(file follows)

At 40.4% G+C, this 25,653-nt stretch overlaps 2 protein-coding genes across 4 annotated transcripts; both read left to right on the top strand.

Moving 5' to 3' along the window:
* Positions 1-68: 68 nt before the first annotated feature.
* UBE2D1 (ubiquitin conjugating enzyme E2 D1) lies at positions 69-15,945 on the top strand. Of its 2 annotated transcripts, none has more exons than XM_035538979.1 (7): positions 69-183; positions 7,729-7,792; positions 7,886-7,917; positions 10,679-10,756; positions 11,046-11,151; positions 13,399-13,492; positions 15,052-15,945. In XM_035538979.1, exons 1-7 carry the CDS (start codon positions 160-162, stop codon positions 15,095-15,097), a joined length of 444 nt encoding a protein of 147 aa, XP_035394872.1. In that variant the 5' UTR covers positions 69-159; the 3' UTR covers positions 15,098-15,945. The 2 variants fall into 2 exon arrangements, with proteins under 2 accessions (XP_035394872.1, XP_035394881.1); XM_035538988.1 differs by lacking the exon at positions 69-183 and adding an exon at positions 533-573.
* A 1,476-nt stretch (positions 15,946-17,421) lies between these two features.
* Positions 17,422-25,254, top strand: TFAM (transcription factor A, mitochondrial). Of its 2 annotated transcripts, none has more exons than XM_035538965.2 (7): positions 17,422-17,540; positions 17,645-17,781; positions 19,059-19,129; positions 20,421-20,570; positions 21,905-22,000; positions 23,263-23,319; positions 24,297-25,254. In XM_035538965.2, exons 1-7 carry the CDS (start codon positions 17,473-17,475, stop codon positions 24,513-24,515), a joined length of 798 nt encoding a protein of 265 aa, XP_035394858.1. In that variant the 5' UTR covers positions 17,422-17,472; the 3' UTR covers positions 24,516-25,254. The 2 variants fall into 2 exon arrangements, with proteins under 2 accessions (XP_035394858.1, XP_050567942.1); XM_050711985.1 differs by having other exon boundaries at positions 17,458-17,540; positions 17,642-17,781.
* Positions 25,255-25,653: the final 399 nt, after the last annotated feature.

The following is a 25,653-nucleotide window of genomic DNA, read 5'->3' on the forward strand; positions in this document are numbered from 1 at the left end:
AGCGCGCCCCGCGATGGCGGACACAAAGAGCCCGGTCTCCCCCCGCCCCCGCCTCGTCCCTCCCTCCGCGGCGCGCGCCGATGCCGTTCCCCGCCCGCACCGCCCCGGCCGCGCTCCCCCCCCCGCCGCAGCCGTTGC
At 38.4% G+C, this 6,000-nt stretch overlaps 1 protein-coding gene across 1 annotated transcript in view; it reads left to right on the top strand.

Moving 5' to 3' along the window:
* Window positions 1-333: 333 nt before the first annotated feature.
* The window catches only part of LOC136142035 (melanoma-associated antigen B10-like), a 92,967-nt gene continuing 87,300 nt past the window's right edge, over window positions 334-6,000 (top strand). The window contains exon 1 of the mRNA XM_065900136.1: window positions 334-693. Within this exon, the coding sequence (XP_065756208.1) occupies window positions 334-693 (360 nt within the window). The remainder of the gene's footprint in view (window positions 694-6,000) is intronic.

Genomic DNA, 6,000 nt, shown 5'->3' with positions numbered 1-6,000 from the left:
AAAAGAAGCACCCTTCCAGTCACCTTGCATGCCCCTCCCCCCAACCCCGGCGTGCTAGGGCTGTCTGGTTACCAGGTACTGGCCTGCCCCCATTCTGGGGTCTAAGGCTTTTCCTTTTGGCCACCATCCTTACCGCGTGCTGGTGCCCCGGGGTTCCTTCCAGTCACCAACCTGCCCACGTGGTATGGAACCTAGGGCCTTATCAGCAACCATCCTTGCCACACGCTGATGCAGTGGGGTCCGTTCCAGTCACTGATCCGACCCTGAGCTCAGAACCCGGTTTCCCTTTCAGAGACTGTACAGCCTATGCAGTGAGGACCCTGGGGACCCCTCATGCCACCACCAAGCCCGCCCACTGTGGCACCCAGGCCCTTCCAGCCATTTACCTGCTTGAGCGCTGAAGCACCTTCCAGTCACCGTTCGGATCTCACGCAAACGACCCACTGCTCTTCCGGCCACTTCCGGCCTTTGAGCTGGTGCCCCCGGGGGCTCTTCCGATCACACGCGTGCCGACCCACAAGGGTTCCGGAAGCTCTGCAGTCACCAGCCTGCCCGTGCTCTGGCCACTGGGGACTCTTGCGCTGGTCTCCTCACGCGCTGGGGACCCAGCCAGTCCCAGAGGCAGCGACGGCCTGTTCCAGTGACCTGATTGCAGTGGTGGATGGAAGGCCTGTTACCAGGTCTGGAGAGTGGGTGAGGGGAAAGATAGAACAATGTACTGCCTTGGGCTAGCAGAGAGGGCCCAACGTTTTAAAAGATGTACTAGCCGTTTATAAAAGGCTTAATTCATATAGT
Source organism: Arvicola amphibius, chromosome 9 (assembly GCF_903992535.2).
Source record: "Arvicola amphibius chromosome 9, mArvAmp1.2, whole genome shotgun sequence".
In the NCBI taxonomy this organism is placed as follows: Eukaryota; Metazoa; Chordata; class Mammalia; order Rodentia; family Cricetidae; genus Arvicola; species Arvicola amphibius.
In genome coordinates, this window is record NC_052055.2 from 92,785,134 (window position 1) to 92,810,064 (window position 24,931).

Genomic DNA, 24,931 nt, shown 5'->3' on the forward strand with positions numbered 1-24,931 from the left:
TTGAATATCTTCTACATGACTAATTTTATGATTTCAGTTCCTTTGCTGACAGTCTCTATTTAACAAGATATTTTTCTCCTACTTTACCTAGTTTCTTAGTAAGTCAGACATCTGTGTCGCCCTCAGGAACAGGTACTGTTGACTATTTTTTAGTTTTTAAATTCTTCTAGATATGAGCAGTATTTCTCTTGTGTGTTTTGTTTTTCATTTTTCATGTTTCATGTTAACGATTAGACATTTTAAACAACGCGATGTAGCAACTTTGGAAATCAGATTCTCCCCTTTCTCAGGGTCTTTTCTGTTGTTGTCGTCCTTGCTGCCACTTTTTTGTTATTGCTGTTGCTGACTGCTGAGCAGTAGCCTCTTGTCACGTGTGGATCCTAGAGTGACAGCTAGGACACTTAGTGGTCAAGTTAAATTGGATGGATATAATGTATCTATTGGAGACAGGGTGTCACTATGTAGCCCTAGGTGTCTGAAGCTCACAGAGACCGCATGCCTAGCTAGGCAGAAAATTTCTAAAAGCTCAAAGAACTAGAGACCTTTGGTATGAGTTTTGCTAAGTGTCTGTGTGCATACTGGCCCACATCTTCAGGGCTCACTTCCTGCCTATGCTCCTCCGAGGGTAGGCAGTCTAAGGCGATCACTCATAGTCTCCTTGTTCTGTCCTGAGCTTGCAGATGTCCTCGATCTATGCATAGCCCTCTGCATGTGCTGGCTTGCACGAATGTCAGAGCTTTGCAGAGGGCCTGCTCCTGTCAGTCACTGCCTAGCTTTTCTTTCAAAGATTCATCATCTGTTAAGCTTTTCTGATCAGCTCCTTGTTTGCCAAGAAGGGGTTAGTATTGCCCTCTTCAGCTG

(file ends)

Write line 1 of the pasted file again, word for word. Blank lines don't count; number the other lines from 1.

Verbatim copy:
At 40.4% G+C, this 25,653-nt stretch overlaps 2 protein-coding genes across 4 annotated transcripts; both read left to right on the top strand.